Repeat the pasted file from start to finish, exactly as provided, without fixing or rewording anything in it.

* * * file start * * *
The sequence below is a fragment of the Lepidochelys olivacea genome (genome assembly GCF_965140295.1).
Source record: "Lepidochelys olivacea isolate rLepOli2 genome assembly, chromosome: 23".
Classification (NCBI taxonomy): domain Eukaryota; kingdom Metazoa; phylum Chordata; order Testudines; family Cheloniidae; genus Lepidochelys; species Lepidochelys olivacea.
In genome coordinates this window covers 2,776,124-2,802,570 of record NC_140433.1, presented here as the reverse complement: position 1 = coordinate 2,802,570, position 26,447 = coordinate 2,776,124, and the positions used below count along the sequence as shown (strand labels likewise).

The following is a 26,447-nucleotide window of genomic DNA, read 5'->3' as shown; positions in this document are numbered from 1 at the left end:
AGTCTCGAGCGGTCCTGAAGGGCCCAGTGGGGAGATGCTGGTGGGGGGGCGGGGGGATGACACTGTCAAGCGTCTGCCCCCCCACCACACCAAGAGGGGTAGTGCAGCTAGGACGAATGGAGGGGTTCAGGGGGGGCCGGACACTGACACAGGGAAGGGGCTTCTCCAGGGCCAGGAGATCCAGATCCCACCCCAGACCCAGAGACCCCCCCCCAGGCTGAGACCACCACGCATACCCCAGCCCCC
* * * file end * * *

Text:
The sequence below is a fragment of the Lepidochelys olivacea genome (genome assembly GCF_965140295.1).
Source record: "Lepidochelys olivacea isolate rLepOli2 genome assembly, chromosome: 23".
Classification (NCBI taxonomy): domain Eukaryota; kingdom Metazoa; phylum Chordata; order Testudines; family Cheloniidae; genus Lepidochelys; species Lepidochelys olivacea.
In genome coordinates this window covers 2,776,124-2,802,570 of record NC_140433.1, presented here as the reverse complement: position 1 = coordinate 2,802,570, position 26,447 = coordinate 2,776,124, and the positions used below count along the sequence as shown (strand labels likewise).

The following is a 26,447-nucleotide window of genomic DNA, read 5'->3' as shown; positions in this document are numbered from 1 at the left end:
AGTCTCGAGCGGTCCTGAAGGGCCCAGTGGGGAGATGCTGGTGGGGGGGCGGGGGGATGACACTGTCAAGCGTCTGCCCCCCCACCACACCAAGAGGGGTAGTGCAGCTAGGACGAATGGAGGGGTTCAGGGGGGGCCGGACACTGACACAGGGAAGGGGCTTCTCCAGGGCCAGGAGATCCAGATCCCACCCCAGACCCAGAGACCCCCCCCCAGGCTGAGACCACCACGCATACCCCAGCCCCC